This morning, KUSI aired a live interview with District Attorney Bonnie Dumanis, during which she discussed a controversial letter of recommendation that she wrote for the son of Susumo Azano, who’s been charged by federal authorities with making illegal contributions to Dumanis’ campaign for mayor of San Diego. Azano’s son was seeking admission to the University of San Diego.
Before the interview, Dumanis provided the letter exclusively to KUSI. That’s hilarious, because KUSI had declined to join in a threatened lawsuit against Dumanis by numerous media outfits in San Diego over her refusal to release the letter. CityBeat requested a copy of the letter under the California Public Records Act but didn’t pay to be included in the lawsuit. In an email to many journalists and lawyer Guylyn Cummings, a producer from another local station forwarded a message from KUSI news director Steve Cohen, saying he agreed with Dumanis’ claim that the letter is not a public record and doesn’t have to be released upon request.
“I [sic] response from the DA was on the mark, I think the 350 is a waste of funds,” Cohen said.
KUSI has for years been a reliably hospitable place for local Republicans to get their messages out. It's pretty much been former City Councilmember Carl DeMaio’s home-away-from-home whenever he’s run for office.
KUSI morning-show anchor David Davis started the conversation by commenting on how “standard” the letter is, helpfully ushering Dumanis to her talking point that there’s nothing improper going on here. Dumanis mocked journalists for their interest in the letter. “One might say that they’re obsessed with it,” she said with a wide grin.
Dumanis went on to say that she was careful to not say in the letter that she knew Azano’s son personally—she’s never met him. For months, she’s maintained that she barely knows Azano himself—as a Mexican national, Azano is not allowed to contribute to political campaigns in the United States. Dumanis said it was a longtime acquaintance of hers, Ernie Encinas, who asked her to write the letter. Encinas, an associate of Azano’s and a former San Diego Police detective, pleaded guilty in March in the alleged scheme to launder illegal contributions from Azano through an intermediary.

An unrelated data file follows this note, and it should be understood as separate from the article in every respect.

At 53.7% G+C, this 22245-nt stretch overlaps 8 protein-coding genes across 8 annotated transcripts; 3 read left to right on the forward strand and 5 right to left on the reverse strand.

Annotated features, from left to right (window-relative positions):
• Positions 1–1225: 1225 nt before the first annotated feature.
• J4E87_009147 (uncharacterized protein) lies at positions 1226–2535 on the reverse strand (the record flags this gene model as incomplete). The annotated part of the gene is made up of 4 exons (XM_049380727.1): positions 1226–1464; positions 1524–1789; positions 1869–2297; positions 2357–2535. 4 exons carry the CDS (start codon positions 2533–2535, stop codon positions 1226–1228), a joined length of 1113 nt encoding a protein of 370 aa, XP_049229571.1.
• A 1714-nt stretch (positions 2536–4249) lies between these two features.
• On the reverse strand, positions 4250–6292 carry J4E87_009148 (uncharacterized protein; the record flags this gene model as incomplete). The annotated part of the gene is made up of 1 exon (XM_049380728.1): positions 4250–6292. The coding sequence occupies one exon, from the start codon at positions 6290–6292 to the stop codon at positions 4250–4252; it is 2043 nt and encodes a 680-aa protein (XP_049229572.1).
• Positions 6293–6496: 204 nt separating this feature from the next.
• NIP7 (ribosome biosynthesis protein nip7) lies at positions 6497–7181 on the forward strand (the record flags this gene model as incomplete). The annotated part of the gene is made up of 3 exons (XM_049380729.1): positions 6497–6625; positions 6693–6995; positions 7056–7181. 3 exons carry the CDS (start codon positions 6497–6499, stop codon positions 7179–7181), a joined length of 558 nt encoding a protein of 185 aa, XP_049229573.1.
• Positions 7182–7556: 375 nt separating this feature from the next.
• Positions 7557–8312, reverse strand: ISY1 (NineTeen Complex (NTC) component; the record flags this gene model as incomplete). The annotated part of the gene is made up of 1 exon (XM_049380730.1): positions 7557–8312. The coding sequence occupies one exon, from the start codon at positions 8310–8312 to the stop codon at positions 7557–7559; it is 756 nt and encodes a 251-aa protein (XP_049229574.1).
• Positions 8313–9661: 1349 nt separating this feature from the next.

Dumanis said that Encinas “vouched” for the content in the letter, which called Susumo Azano Jr. a “bright, energetic, compassionate, and genuinely well-rounded young man” and an “exceptional student and individual.”
Davis asked Dumanis if she regrets writing the letter.
“Well, what do you think,” Dumanis said, letting loose a big laugh. “Of course I do. If I had known when I wrote the letter what I know today, I certainly wouldn’t have wanted to write the letter.”
Dumanis wrote the letter in September 2012, four months after CityBeat’s Dave Maass broke the news of Azano’s large contributions to a super PAC that was supporting Dumanis’ bid for mayor. In his report, Maass questioned the legality of a contribution from a Mexican businessman and was told—incorrectly, it turns out—that it was legal because Azano had a green card.
Dumanis complained that the media’s focus has been on her and this letter when it should be on the people who broke the law, including her old friend Encinas. She said that she and her “legal beagles” determined that the letter is not a public record. “But because in this case, everybody is so distracted about the letter, and it’s been going on for some time, that in this case, and this case only, I will release it in my individual capacity.”
CityBeat and other media contend that it is a public record, because it’s written on District Attorney’s office letterhead, with an official seal, signed by Dumanis as the district attorney, with her public office phone number provided for follow-up. CityBeat would argue that a public official doing a favor for a friend and signing off as an elected official is the public’s business.
Furthermore, back in 2012, Maass requested all documents related to “Susumo Azano.” That name appears in the letter of recommendation. Even if the District Attorney’s office concluded that it’s exempt from required release, Maass asserts, the document was in the DA’s possession and the law required Dumanis to acknowledge its existence and provide an explanation for why it was being withheld.
Davis ended his interview with Dumanis by lofting her a softball: “Certainly not much to scrutinize in this letter of recommendation.”
That allowed Dumanis to take another swing at the bothersome press: “Oh, I’m sure they’ll find something.”
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